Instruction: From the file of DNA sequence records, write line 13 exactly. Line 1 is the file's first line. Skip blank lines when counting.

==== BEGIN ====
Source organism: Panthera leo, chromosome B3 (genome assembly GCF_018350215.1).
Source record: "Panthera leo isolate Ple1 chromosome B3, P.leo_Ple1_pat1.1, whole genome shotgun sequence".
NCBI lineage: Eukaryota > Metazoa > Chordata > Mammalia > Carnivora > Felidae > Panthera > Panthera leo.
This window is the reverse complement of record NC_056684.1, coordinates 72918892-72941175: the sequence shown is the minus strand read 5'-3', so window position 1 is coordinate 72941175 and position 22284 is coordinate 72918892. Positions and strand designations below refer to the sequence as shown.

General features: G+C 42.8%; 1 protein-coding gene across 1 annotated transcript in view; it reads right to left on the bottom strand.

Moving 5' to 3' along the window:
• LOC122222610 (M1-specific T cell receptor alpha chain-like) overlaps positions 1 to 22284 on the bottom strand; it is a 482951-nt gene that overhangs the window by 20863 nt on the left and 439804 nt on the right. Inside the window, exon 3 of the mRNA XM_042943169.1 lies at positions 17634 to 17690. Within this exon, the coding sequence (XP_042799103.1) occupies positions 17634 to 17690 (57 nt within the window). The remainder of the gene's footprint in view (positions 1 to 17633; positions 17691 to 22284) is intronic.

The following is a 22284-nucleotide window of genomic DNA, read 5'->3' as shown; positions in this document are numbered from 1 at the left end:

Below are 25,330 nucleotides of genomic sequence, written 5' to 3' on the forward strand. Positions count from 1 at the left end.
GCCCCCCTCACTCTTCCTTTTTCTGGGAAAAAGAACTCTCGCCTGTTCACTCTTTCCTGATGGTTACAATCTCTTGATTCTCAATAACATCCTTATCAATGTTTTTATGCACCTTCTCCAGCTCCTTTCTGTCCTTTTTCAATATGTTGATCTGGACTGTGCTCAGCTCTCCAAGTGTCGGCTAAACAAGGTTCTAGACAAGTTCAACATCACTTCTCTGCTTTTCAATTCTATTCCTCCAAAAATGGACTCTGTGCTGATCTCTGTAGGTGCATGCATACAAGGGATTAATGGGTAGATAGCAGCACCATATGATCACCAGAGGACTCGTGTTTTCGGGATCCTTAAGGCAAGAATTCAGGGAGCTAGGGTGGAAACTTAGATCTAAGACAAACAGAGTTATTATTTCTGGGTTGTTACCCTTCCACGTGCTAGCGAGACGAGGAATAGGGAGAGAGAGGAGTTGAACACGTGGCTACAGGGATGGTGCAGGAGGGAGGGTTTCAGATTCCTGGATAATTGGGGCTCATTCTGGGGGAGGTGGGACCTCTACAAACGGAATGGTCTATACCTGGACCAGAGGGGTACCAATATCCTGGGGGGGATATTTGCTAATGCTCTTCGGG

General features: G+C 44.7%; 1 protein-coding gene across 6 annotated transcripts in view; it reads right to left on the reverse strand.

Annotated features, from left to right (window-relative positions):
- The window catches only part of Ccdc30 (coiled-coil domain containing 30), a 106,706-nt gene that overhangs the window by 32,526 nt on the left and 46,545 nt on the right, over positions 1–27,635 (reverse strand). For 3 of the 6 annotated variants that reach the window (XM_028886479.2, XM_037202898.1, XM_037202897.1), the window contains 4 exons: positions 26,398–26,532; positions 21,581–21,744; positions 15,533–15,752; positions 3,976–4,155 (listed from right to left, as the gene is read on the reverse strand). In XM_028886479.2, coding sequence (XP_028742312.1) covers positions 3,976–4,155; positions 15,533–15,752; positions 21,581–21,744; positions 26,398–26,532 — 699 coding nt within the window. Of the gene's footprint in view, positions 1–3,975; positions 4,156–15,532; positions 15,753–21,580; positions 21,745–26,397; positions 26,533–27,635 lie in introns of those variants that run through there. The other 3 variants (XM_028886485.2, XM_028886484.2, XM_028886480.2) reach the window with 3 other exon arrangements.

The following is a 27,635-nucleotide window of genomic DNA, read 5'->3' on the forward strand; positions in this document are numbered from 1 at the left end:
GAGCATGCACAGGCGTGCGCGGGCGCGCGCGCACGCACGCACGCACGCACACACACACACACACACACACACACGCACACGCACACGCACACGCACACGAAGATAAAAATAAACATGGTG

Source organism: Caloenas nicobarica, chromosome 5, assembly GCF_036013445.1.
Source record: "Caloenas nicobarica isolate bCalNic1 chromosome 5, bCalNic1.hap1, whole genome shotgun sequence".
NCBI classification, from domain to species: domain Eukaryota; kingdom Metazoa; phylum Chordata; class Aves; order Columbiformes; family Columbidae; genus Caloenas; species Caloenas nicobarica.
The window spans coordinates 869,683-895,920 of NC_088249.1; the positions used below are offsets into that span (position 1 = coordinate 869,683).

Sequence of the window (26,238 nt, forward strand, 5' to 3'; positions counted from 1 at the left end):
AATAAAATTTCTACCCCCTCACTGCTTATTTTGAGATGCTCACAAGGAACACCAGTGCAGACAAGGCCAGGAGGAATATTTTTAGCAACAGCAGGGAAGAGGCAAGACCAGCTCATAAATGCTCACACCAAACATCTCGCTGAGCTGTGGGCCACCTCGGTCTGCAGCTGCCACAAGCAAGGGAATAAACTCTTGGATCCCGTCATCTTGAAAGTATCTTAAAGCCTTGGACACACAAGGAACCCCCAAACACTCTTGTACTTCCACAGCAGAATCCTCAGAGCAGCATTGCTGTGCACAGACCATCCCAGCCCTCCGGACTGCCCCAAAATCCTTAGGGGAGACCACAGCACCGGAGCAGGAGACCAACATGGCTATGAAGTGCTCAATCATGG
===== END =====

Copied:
- The window catches only part of Ccdc30 (coiled-coil domain containing 30), a 106,706-nt gene that overhangs the window by 32,526 nt on the left and 46,545 nt on the right, over positions 1–27,635 (reverse strand). For 3 of the 6 annotated variants that reach the window (XM_028886479.2, XM_037202898.1, XM_037202897.1), the window contains 4 exons: positions 26,398–26,532; positions 21,581–21,744; positions 15,533–15,752; positions 3,976–4,155 (listed from right to left, as the gene is read on the reverse strand). In XM_028886479.2, coding sequence (XP_028742312.1) covers positions 3,976–4,155; positions 15,533–15,752; positions 21,581–21,744; positions 26,398–26,532 — 699 coding nt within the window. Of the gene's footprint in view, positions 1–3,975; positions 4,156–15,532; positions 15,753–21,580; positions 21,745–26,397; positions 26,533–27,635 lie in introns of those variants that run through there. The other 3 variants (XM_028886485.2, XM_028886484.2, XM_028886480.2) reach the window with 3 other exon arrangements.